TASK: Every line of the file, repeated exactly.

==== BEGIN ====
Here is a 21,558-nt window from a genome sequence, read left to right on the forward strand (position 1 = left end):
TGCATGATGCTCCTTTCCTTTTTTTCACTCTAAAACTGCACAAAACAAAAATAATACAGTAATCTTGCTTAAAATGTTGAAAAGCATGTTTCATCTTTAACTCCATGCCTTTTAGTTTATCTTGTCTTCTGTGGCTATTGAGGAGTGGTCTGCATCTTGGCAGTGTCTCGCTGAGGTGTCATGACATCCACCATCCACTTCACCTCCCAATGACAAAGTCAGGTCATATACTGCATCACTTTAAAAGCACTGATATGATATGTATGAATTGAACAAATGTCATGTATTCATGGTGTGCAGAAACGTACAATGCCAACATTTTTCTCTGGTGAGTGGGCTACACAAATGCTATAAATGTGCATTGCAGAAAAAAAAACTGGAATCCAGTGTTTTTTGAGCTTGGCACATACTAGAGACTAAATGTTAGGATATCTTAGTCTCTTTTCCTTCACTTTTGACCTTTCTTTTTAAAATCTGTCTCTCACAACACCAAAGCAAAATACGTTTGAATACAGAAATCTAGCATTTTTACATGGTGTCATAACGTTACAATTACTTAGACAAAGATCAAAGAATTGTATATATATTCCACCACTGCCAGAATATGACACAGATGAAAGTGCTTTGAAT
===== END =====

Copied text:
Here is a 21,558-nt window from a genome sequence, read left to right on the forward strand (position 1 = left end):
TGCATGATGCTCCTTTCCTTTTTTTCACTCTAAAACTGCACAAAACAAAAATAATACAGTAATCTTGCTTAAAATGTTGAAAAGCATGTTTCATCTTTAACTCCATGCCTTTTAGTTTATCTTGTCTTCTGTGGCTATTGAGGAGTGGTCTGCATCTTGGCAGTGTCTCGCTGAGGTGTCATGACATCCACCATCCACTTCACCTCCCAATGACAAAGTCAGGTCATATACTGCATCACTTTAAAAGCACTGATATGATATGTATGAATTGAACAAATGTCATGTATTCATGGTGTGCAGAAACGTACAATGCCAACATTTTTCTCTGGTGAGTGGGCTACACAAATGCTATAAATGTGCATTGCAGAAAAAAAAACTGGAATCCAGTGTTTTTTGAGCTTGGCACATACTAGAGACTAAATGTTAGGATATCTTAGTCTCTTTTCCTTCACTTTTGACCTTTCTTTTTAAAATCTGTCTCTCACAACACCAAAGCAAAATACGTTTGAATACAGAAATCTAGCATTTTTACATGGTGTCATAACGTTACAATTACTTAGACAAAGATCAAAGAATTGTATATATATTCCACCACTGCCAGAATATGACACAGATGAAAGTGCTTTGAAT